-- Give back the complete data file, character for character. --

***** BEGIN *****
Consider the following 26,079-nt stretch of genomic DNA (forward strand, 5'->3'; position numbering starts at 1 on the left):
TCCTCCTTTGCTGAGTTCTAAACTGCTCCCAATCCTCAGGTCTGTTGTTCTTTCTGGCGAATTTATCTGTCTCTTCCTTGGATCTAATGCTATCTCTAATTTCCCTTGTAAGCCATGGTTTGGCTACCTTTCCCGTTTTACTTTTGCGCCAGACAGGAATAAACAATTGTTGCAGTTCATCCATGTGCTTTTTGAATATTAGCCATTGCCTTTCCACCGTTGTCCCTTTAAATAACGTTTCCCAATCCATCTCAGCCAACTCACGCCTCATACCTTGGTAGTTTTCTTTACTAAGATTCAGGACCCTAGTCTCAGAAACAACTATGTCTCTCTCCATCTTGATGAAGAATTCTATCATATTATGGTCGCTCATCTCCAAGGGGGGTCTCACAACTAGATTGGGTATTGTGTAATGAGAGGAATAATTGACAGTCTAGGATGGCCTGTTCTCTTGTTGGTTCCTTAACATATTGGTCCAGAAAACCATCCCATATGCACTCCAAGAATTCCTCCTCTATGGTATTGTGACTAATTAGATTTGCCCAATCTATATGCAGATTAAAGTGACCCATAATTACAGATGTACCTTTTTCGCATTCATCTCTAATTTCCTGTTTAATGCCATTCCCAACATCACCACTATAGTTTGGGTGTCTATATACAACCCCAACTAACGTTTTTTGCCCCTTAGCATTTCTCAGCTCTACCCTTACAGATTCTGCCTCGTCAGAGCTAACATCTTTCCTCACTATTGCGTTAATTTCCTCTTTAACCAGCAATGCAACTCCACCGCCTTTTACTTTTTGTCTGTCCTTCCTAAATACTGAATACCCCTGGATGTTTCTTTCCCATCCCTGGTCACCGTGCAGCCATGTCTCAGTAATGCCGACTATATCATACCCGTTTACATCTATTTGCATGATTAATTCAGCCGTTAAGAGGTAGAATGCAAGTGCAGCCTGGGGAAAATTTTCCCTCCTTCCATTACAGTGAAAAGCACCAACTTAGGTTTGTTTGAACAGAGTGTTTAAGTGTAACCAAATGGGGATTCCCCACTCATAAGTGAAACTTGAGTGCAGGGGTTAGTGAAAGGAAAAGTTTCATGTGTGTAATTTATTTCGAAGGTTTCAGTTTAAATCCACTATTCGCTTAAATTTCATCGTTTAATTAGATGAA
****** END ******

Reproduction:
Consider the following 26,079-nt stretch of genomic DNA (forward strand, 5'->3'; position numbering starts at 1 on the left):
TCCTCCTTTGCTGAGTTCTAAACTGCTCCCAATCCTCAGGTCTGTTGTTCTTTCTGGCGAATTTATCTGTCTCTTCCTTGGATCTAATGCTATCTCTAATTTCCCTTGTAAGCCATGGTTTGGCTACCTTTCCCGTTTTACTTTTGCGCCAGACAGGAATAAACAATTGTTGCAGTTCATCCATGTGCTTTTTGAATATTAGCCATTGCCTTTCCACCGTTGTCCCTTTAAATAACGTTTCCCAATCCATCTCAGCCAACTCACGCCTCATACCTTGGTAGTTTTCTTTACTAAGATTCAGGACCCTAGTCTCAGAAACAACTATGTCTCTCTCCATCTTGATGAAGAATTCTATCATATTATGGTCGCTCATCTCCAAGGGGGGTCTCACAACTAGATTGGGTATTGTGTAATGAGAGGAATAATTGACAGTCTAGGATGGCCTGTTCTCTTGTTGGTTCCTTAACATATTGGTCCAGAAAACCATCCCATATGCACTCCAAGAATTCCTCCTCTATGGTATTGTGACTAATTAGATTTGCCCAATCTATATGCAGATTAAAGTGACCCATAATTACAGATGTACCTTTTTCGCATTCATCTCTAATTTCCTGTTTAATGCCATTCCCAACATCACCACTATAGTTTGGGTGTCTATATACAACCCCAACTAACGTTTTTTGCCCCTTAGCATTTCTCAGCTCTACCCTTACAGATTCTGCCTCGTCAGAGCTAACATCTTTCCTCACTATTGCGTTAATTTCCTCTTTAACCAGCAATGCAACTCCACCGCCTTTTACTTTTTGTCTGTCCTTCCTAAATACTGAATACCCCTGGATGTTTCTTTCCCATCCCTGGTCACCGTGCAGCCATGTCTCAGTAATGCCGACTATATCATACCCGTTTACATCTATTTGCATGATTAATTCAGCCGTTAAGAGGTAGAATGCAAGTGCAGCCTGGGGAAAATTTTCCCTCCTTCCATTACAGTGAAAAGCACCAACTTAGGTTTGTTTGAACAGAGTGTTTAAGTGTAACCAAATGGGGATTCCCCACTCATAAGTGAAACTTGAGTGCAGGGGTTAGTGAAAGGAAAAGTTTCATGTGTGTAATTTATTTCGAAGGTTTCAGTTTAAATCCACTATTCGCTTAAATTTCATCGTTTAATTAGATGAA